Evaluation of the structural behavior of textile covers subjected to variations in weather conditions
Document typeConference report
Rights accessOpen Access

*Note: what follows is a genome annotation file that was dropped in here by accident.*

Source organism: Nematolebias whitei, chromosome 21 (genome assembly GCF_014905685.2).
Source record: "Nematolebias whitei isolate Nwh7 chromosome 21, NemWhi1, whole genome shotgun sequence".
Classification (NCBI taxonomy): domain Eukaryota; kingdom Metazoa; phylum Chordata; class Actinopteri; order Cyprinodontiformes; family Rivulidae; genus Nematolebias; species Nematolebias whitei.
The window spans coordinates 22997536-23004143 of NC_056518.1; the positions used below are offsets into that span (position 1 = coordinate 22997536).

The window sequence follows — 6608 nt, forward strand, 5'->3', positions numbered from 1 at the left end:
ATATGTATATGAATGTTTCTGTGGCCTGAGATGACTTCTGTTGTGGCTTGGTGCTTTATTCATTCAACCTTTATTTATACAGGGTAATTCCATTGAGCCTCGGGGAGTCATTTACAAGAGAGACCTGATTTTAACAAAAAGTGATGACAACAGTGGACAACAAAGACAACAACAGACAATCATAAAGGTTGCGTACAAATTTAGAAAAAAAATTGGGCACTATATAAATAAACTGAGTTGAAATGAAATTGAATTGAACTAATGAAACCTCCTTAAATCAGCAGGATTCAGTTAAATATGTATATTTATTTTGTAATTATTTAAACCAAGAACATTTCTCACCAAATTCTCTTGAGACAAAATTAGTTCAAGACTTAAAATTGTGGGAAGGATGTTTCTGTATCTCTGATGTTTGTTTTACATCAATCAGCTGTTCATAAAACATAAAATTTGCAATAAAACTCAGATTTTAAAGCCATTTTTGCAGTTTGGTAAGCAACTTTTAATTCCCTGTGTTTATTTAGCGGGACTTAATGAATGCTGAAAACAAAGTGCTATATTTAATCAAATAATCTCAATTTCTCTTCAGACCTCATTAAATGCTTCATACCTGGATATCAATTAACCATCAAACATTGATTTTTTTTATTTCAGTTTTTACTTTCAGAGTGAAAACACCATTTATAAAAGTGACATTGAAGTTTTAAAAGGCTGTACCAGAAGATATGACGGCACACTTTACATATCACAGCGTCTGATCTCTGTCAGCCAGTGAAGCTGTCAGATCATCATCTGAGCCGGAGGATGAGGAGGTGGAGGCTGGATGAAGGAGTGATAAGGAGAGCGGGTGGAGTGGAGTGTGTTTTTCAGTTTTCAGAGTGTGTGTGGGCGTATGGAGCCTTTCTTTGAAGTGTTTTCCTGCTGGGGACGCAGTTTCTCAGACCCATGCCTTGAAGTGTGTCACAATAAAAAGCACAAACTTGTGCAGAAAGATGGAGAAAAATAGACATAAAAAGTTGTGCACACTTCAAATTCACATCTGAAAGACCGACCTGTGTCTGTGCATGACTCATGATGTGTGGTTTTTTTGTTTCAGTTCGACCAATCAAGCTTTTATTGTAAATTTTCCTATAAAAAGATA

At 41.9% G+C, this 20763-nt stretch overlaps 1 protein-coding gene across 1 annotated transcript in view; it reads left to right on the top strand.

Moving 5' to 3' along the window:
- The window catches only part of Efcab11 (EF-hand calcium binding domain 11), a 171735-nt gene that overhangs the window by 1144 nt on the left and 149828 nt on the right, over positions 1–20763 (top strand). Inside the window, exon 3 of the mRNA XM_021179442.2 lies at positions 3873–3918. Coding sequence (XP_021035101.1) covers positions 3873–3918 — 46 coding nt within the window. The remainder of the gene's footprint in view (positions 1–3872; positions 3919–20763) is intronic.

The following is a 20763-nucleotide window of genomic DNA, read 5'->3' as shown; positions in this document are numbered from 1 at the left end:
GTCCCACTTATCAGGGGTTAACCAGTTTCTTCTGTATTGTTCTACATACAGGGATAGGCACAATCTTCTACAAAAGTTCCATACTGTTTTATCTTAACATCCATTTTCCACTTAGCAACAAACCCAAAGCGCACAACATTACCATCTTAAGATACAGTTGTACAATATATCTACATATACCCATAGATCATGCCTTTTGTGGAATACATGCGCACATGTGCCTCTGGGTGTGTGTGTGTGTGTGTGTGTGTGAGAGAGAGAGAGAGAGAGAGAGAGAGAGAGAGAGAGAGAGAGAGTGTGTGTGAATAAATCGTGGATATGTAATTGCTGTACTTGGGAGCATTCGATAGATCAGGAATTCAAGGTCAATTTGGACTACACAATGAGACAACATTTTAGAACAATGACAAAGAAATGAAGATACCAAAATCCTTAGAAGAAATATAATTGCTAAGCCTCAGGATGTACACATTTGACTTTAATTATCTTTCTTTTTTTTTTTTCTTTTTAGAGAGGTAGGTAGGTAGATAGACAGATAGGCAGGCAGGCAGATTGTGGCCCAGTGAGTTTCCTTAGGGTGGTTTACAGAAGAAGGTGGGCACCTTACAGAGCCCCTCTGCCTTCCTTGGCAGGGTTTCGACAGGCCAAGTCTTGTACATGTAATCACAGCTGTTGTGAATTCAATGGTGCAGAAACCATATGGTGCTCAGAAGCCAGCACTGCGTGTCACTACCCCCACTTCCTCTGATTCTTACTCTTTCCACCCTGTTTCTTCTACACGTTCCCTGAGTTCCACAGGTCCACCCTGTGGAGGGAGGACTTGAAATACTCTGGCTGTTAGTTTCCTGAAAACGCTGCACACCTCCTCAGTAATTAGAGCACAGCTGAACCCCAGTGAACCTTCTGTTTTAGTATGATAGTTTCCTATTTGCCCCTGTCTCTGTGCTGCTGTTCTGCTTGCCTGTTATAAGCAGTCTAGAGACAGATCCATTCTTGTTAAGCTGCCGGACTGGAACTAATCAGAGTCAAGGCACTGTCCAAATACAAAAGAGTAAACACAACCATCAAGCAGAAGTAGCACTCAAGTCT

A simplified model of an anticlastic membrane is that of two perpendicular ropes, which meet at a point. If the ropes are tensed in opposite directions, the meeting point becomes is fixed. As we increase the tension in the two ropes, more and more force will be required to move the meeting point of the two ropes. In other words, the system becomes more rigid when the tension of the ropes is increased and when applying an external force it will deform less. The tension applied to a cable system or an anticlastic membrane for it to become more rigid is called pretension. A membrane or anticlastic net has an adequate structural behavior only if it is in a tensed state. Loss of pretension reduces the rigidity of the system, increasing its deformation due to external loads. If loss of pretension exceeds certain limits, the membrane will start to flutter or will be deformed, with the risk of accumulating water or snow, in both cases compromising the durability of the membrane. Therefore, it is of utter importance to know and be able to predict the process of loss of pretension in order to establish maintenance plans that allow optimal levels of initial tension in the anticlastic structures, avoid that loss of pretension reaches critical levels. Loss of pretension is due to the natural behavior of the material, but additionally, there are external factors that influence loss of pretension of the membranes, among these, we can mention the weather as a factor that affects tensional life of membranes. In this work we will try to prove this hypothesis. In order to do this, the first stage will be the development of a trial bench that allows us to study the effect of superficial temperature, humidity and wind loads on the loss of pretension. The trial bench can reproduce, in a controlled and independent way, each one of the different variables of interest to this study. It allows us to study these variables in physical scale models and with accelerated cycle processes, which can in less time, simulate the behavior of the membranes in their normal life cycle, lowering the cost of the study. On the other hand, the result of these studies will let us validate a mathematical model that is developed at the same time.
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